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Wellness Corner by Dr. Gary Pace M.D.

This is What Climate Disruption Looks Like

Nov 22, 2017
by Gary Pace M.D.

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As we cope with the massive impact of the fires in our community, the current and future health impacts have started to come into focus.

First, we start with acknowledging a profound grief for the people who died, and for those who lost their homes and businesses. At the same time, we express deep gratitude for the protection offered by the firefighters and first responders who selflessly protected the community.

In the context of these harrowing events and the floods in Houston, Miami, and Puerto Rico (likely also exacerbated by climate change), it seems useful to look at the impacts on the public’s health. Last month, we talked about longer-term strategies for trying to shift the trajectory of climate change (mitigation). Here will will be looking at more immediate health impacts of the fires, with a few thoughts about how to cope (adaptation).

During the Crisis

On the night of October 8 fire ripped through the community. Immediate health effects were starkly illustrated by the iconic pictures of nurses at Kaiser and Sutter wheeling patients on gurneys out through the flames to transport them to other facilities. The loss of major health facilities for up to two weeks demonstrates the vulnerability of our system during disasters. These institutions all did remarkable jobs in getting people to appropriate levels of care, shutting down the hospitals until safe to reopen, and diverting patients for emergency services.

Evacuees went to community sites, with approximately 4000 people in public shelters at the highest point. Many of these people had medical issues, and often they didn’t have their pills with them. The vulnerability of people with mental health needs, addicts in treatment, and medically fragile patients who barely make it in normal times, all were increased in these settings.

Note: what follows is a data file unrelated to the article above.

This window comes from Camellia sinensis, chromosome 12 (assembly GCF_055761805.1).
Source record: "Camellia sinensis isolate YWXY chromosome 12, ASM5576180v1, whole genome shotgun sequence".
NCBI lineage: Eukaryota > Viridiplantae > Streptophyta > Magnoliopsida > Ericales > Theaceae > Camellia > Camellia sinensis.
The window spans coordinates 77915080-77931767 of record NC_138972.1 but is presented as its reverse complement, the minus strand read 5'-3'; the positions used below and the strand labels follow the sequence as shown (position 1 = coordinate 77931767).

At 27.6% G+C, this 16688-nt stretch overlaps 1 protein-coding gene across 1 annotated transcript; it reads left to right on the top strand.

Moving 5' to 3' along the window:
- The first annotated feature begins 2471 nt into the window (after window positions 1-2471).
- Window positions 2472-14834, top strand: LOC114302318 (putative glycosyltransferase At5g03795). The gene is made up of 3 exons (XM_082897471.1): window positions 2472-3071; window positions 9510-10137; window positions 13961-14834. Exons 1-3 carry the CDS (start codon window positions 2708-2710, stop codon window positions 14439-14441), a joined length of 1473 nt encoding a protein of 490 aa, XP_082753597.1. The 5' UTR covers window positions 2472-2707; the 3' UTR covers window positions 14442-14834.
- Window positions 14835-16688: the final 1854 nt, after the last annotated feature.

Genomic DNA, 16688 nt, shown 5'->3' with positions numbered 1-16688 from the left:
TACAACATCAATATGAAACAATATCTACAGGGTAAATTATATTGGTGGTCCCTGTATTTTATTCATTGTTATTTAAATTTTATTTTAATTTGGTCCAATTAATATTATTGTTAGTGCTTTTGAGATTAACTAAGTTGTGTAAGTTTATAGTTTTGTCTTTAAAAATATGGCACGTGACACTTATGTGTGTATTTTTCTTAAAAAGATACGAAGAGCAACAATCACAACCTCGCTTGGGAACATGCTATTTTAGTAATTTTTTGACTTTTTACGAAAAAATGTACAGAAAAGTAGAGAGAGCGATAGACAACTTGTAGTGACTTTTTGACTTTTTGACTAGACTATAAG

Longer Term

Health effects from the fire persist, even now that the immediate danger has passed. Smoke inhalation was a major concern for a few weeks afterwards. Environmental toxins from the ash contaminate the soil and will eventually enter the watershed. What are they going to do with all of the topsoil from the burnt areas, anyway?

The fallout can take months to years to resolve. As a cautionary tale, Puerto Rico still has about 80% of its population without power, and a high percentage without access to clean water. Lake County still has not fully recovered from the last round of wildfires.

The protracted discouragement from homelessness, employment loss, PTSD, and grief will have a profound impact on the wellness of our community. Longer term disruption of usual medical services (VISTA Clinic, a source of care for thousands of patients was damaged and will be closed for months), and a predicted loss of medical providers due to housing shortages may be significant

Conclusions: Probably support will be scarce from the federal level, with President Trump not even offering public condolences for the disaster. County and state leaders have been very involved, and a special acknowledgement to Sheriff Giordano for standing up to federal harassment during the crisis.

Probably the most important lesson from this cataclysm is the value of local community resilience. The incredible outpouring of neighbors helping each other has been phenomenal, and fund-raisers and donations keep flowing. In the days immediately following the fires, volunteers were showing up at shelters and food distribution sites non-stop.

As examples from my small perspective, I watched the Ceres Project help prepare and distribute hundreds of meals daily to evacuation sites and community hotspots; HPEACE helped organize medical volunteers for the evacuation centers; Graton Day Labor helped organize the UndocuFund to direct resources to undocumented people who lost homes and jobs. Each of this column’s readers can probably list multiple examples of selfless giving by neighbors and organizations during this time of need.

These community structures need to be nurtured, communication lines and decision structures strengthened, and disaster plans developed. Fires and floods will likely be returning, and with greater frequency and ferocity. We have experienced what works best in these situations – our natural human caring and ingenuity. This is a great antidote to our current political climate, and a potent force for positive change for coming challenges.

 

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